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# Dividing Decimals Lesson Plan

## Overview

In this lesson, we’ll introduce the concept of dividing decimals to 6th graders by using the standard algorithm for division.

Number System
6.NS.B.3

## Objective

Students will be able to divide decimals fluently using the standard algorithm.

## Materials

• Teacher Slideshow
• Online Practice

## How to Teach Dividing Decimals

### Number sense routine

Start the lesson off with a notice and wonder activity. Share slide one of the slideshow where students will discuss dividing decimals by multiples of 10.  Give students a few minutes to think about possible answers. Have them write down 3 notices and 3 wonders about the equations. Students may notice there are two division problems and there are two multiplication problems. They may notice the 7.2 is being used in all four equations or notice the patterns with multiples of 10.  Students can have a variety of responses for what they wonder as well. Responses could vary from why the decimal is moved in a specific direction to what would happen if you divided by a decimal instead of a whole number.

### Dividing a decimal by a whole number

Give students a simple problem 48 \div 3. This is a good time to review the steps in long division.

Ask them that if 48 \div 3 is 16, what do they think would be the value of 4.8 \div 3. This will lead to an interesting discussion of what should happen to the decimal point. But without getting into the procedure using long division, help students to build an intuition.

Hopefully, students will see that 4.8 is just 48 divided by 10 and therefore 4.8 \div 3 will have the same answer as 48 \div 3 further divided by 10.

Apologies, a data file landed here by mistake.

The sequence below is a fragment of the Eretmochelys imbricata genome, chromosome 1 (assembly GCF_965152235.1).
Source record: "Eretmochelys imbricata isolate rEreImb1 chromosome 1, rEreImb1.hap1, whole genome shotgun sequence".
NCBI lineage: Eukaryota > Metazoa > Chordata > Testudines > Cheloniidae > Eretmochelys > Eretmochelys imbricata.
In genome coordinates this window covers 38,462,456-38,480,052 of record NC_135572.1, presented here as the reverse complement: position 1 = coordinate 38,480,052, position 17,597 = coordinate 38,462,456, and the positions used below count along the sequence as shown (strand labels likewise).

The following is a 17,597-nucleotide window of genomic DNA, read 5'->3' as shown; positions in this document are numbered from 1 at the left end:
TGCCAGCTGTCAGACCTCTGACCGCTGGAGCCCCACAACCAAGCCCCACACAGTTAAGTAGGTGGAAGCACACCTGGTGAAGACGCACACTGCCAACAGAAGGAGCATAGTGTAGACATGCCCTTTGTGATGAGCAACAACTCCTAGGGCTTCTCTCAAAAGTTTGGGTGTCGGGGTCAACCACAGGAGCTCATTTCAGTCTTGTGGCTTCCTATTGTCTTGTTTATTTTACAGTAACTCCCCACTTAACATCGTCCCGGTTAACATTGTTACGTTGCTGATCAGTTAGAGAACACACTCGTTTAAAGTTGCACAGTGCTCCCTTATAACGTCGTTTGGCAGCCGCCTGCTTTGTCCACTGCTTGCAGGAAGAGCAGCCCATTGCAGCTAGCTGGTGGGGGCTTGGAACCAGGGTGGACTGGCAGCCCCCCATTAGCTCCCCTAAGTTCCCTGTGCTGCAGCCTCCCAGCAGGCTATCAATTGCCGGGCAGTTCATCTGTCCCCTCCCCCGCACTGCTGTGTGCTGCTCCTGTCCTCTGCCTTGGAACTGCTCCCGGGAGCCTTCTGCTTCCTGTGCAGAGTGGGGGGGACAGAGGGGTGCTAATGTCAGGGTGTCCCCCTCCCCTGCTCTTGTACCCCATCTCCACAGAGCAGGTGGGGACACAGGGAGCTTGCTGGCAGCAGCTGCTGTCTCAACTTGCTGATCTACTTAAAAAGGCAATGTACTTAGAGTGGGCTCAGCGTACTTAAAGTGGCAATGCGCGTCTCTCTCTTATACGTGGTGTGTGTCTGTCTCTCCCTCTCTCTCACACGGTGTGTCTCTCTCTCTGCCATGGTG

Then talk about what to do with the decimal point when they are doing long division.

Try one more problem with students: 3.6\div 3.

### Setting up for dividing by a decimal

Ask students to look at the two expressions and figure out what is same and what is different in the two expressions.

Students are likely to say that the numbers are same but are not since there are decimal points in both. Some might point out that in both cases, the decimal point has moved one place to the left. Ask them what operation can cause a decimal point to move to the left - students will make a connection to the problems in the warm-up.

Once you have collected and discussed their answers, ask them if they both have the same value. Some students are likely to say that 4.8 \div 0.6 is smaller than 48 \div 6, and some might think they have the same value. Ask students to explain their thinking. Hopefully, all be convinced that when you multiply 4.8 and 0.6 by 10, you get 48 and 6.. and that the 10s cancel each other out (it is like multiplying by 1).

\frac{4.8}{0.6} \cdot \frac{10}{10}=\frac{48}{6}

### Dividing by a decimal

Give students a new problem: 2.4 \div 0.8 and ask them if they expect the answer to be more than 1 or less than 1. Once you have established that the answer will be more than 1 (because you are dividing by a smaller number .. and both are positive:), ask them to do the division. Students will likely use the work they did earlier to rewrite it as 24 \div 8 and give an answer of 3.

You can then move to a few more problems: 24 \div 0.12, 0.72 \div 1.2, and 5.4 \div 1.25. Every time, you start the problem by asking them if they expect the answer to be more or less than 1.

### Whiteboard Activity

Pass out class whiteboards to students and have them work on each division problem. Once a student has completed the problem, have them hold up the whiteboard and check their work. Go over each problem as a quick discussion. You can have students volunteer to come to the board to show their work!

## Dividing Decimals Practice

After you’ve completed the examples with the whole class, it’s time for some independent practice! ByteLearn gives you access to tons of dividing decimal activities. Check out the online practice and assign to your students for classwork and/or homework!  Dividing Decimals Practice